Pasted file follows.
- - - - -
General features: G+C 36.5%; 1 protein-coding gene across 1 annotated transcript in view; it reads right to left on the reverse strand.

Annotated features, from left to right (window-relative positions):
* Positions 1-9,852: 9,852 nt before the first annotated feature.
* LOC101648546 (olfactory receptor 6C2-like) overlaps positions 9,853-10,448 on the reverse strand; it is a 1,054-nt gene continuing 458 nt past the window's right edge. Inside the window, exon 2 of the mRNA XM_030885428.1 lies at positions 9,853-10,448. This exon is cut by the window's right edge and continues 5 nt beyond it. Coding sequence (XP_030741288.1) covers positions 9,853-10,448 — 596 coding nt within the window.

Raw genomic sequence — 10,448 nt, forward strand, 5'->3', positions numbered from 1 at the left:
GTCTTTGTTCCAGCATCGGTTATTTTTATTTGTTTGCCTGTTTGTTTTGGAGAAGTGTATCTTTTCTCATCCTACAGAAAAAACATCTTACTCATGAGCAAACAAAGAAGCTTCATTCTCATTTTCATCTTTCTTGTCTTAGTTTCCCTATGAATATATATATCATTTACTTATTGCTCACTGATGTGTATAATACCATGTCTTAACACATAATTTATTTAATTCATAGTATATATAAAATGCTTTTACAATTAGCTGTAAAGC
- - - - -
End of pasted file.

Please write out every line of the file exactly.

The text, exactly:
General features: G+C 36.5%; 1 protein-coding gene across 1 annotated transcript in view; it reads right to left on the reverse strand.

Annotated features, from left to right (window-relative positions):
* Positions 1-9,852: 9,852 nt before the first annotated feature.
* LOC101648546 (olfactory receptor 6C2-like) overlaps positions 9,853-10,448 on the reverse strand; it is a 1,054-nt gene continuing 458 nt past the window's right edge. Inside the window, exon 2 of the mRNA XM_030885428.1 lies at positions 9,853-10,448. This exon is cut by the window's right edge and continues 5 nt beyond it. Coding sequence (XP_030741288.1) covers positions 9,853-10,448 — 596 coding nt within the window.

Raw genomic sequence — 10,448 nt, forward strand, 5'->3', positions numbered from 1 at the left:
GTCTTTGTTCCAGCATCGGTTATTTTTATTTGTTTGCCTGTTTGTTTTGGAGAAGTGTATCTTTTCTCATCCTACAGAAAAAACATCTTACTCATGAGCAAACAAAGAAGCTTCATTCTCATTTTCATCTTTCTTGTCTTAGTTTCCCTATGAATATATATATCATTTACTTATTGCTCACTGATGTGTATAATACCATGTCTTAACACATAATTTATTTAATTCATAGTATATATAAAATGCTTTTACAATTAGCTGTAAAGC